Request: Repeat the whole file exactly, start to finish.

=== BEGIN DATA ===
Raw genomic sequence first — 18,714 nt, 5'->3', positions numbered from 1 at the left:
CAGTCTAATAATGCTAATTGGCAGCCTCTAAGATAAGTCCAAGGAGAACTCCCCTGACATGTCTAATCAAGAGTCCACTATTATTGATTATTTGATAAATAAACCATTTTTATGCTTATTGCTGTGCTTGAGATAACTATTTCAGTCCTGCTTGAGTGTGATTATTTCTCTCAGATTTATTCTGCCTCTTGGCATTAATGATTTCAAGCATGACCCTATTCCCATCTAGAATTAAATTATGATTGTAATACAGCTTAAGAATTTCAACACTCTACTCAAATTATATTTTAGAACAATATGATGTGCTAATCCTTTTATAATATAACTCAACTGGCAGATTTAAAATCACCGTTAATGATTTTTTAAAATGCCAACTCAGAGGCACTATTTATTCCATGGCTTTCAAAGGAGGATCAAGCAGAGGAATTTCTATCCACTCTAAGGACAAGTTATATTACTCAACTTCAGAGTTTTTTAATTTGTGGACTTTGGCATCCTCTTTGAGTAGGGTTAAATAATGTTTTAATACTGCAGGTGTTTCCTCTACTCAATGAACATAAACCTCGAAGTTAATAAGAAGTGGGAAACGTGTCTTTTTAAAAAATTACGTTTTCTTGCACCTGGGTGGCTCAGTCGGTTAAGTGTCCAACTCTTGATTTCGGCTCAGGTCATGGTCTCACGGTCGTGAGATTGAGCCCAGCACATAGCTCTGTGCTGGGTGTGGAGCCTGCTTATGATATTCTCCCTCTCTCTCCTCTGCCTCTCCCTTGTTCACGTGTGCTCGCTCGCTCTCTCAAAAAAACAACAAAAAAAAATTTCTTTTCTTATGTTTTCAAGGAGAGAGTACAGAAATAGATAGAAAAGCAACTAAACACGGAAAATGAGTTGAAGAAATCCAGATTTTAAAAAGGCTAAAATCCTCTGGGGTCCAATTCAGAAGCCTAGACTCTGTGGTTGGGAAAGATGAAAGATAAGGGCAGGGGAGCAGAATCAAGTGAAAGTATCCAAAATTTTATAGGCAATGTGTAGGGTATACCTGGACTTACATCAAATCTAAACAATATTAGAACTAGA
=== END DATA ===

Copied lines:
Raw genomic sequence first — 18,714 nt, 5'->3', positions numbered from 1 at the left:
CAGTCTAATAATGCTAATTGGCAGCCTCTAAGATAAGTCCAAGGAGAACTCCCCTGACATGTCTAATCAAGAGTCCACTATTATTGATTATTTGATAAATAAACCATTTTTATGCTTATTGCTGTGCTTGAGATAACTATTTCAGTCCTGCTTGAGTGTGATTATTTCTCTCAGATTTATTCTGCCTCTTGGCATTAATGATTTCAAGCATGACCCTATTCCCATCTAGAATTAAATTATGATTGTAATACAGCTTAAGAATTTCAACACTCTACTCAAATTATATTTTAGAACAATATGATGTGCTAATCCTTTTATAATATAACTCAACTGGCAGATTTAAAATCACCGTTAATGATTTTTTAAAATGCCAACTCAGAGGCACTATTTATTCCATGGCTTTCAAAGGAGGATCAAGCAGAGGAATTTCTATCCACTCTAAGGACAAGTTATATTACTCAACTTCAGAGTTTTTTAATTTGTGGACTTTGGCATCCTCTTTGAGTAGGGTTAAATAATGTTTTAATACTGCAGGTGTTTCCTCTACTCAATGAACATAAACCTCGAAGTTAATAAGAAGTGGGAAACGTGTCTTTTTAAAAAATTACGTTTTCTTGCACCTGGGTGGCTCAGTCGGTTAAGTGTCCAACTCTTGATTTCGGCTCAGGTCATGGTCTCACGGTCGTGAGATTGAGCCCAGCACATAGCTCTGTGCTGGGTGTGGAGCCTGCTTATGATATTCTCCCTCTCTCTCCTCTGCCTCTCCCTTGTTCACGTGTGCTCGCTCGCTCTCTCAAAAAAACAACAAAAAAAAATTTCTTTTCTTATGTTTTCAAGGAGAGAGTACAGAAATAGATAGAAAAGCAACTAAACACGGAAAATGAGTTGAAGAAATCCAGATTTTAAAAAGGCTAAAATCCTCTGGGGTCCAATTCAGAAGCCTAGACTCTGTGGTTGGGAAAGATGAAAGATAAGGGCAGGGGAGCAGAATCAAGTGAAAGTATCCAAAATTTTATAGGCAATGTGTAGGGTATACCTGGACTTACATCAAATCTAAACAATATTAGAACTAGA